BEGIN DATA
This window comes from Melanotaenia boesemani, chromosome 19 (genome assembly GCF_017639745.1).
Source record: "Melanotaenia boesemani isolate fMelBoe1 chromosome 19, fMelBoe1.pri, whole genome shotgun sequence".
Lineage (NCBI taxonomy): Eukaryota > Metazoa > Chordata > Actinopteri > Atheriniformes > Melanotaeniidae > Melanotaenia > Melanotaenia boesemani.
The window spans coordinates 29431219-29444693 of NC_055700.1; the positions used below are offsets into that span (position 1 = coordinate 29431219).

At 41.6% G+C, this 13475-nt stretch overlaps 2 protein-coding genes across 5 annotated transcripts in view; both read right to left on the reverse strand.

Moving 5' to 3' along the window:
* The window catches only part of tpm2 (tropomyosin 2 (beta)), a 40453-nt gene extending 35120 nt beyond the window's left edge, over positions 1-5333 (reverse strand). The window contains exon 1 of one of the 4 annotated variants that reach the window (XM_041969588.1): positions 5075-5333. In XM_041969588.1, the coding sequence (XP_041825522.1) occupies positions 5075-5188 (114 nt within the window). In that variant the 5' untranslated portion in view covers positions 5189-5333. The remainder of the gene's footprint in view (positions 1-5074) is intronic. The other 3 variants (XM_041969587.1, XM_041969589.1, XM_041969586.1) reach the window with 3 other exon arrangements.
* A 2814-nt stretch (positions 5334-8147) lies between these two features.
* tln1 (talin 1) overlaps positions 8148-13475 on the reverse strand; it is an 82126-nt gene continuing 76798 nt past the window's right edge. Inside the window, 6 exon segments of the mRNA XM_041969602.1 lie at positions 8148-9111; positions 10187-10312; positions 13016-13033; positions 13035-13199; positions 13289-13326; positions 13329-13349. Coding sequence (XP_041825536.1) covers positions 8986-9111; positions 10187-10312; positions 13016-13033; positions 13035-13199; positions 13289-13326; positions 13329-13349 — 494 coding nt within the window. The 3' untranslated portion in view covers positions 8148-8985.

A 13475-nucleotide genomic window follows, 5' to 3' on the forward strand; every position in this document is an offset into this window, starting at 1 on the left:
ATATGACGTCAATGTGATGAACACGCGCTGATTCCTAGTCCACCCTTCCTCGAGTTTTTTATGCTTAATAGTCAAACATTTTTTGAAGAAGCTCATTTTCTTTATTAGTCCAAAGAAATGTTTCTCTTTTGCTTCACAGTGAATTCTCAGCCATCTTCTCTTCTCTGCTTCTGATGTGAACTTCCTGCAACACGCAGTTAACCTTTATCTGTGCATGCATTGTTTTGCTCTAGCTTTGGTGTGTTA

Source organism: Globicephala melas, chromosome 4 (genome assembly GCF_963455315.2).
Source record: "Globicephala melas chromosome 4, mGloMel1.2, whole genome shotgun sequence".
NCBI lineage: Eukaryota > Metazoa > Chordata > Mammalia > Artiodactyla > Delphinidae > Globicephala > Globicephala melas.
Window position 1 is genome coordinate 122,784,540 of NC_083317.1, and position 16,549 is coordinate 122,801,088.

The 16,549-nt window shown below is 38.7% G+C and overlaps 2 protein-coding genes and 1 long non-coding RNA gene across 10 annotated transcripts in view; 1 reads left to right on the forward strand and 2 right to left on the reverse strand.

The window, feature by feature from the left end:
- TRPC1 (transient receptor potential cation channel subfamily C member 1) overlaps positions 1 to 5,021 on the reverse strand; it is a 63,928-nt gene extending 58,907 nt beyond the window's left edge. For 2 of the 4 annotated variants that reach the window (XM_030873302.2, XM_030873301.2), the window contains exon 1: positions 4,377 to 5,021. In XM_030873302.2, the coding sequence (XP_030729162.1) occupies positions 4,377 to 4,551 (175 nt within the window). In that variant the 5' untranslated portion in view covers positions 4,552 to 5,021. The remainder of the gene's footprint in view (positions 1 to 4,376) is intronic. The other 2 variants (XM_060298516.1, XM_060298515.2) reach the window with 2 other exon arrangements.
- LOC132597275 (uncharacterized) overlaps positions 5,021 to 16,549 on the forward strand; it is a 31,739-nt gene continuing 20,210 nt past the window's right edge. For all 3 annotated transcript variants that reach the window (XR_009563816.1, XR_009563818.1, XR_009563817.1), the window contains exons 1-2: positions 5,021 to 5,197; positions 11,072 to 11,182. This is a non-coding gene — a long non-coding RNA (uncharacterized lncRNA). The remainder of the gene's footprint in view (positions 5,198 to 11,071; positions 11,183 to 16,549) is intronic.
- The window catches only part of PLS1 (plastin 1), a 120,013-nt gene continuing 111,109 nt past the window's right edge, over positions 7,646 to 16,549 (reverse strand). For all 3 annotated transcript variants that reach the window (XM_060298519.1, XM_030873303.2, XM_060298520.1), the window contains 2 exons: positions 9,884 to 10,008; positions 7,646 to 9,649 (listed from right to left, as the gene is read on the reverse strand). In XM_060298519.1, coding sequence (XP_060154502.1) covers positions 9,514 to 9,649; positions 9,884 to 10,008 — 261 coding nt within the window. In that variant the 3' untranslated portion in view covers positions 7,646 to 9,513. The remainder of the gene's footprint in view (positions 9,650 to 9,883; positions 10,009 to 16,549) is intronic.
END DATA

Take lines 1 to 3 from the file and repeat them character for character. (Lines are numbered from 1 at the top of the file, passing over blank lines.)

This window comes from Melanotaenia boesemani, chromosome 19 (genome assembly GCF_017639745.1).
Source record: "Melanotaenia boesemani isolate fMelBoe1 chromosome 19, fMelBoe1.pri, whole genome shotgun sequence".
Lineage (NCBI taxonomy): Eukaryota > Metazoa > Chordata > Actinopteri > Atheriniformes > Melanotaeniidae > Melanotaenia > Melanotaenia boesemani.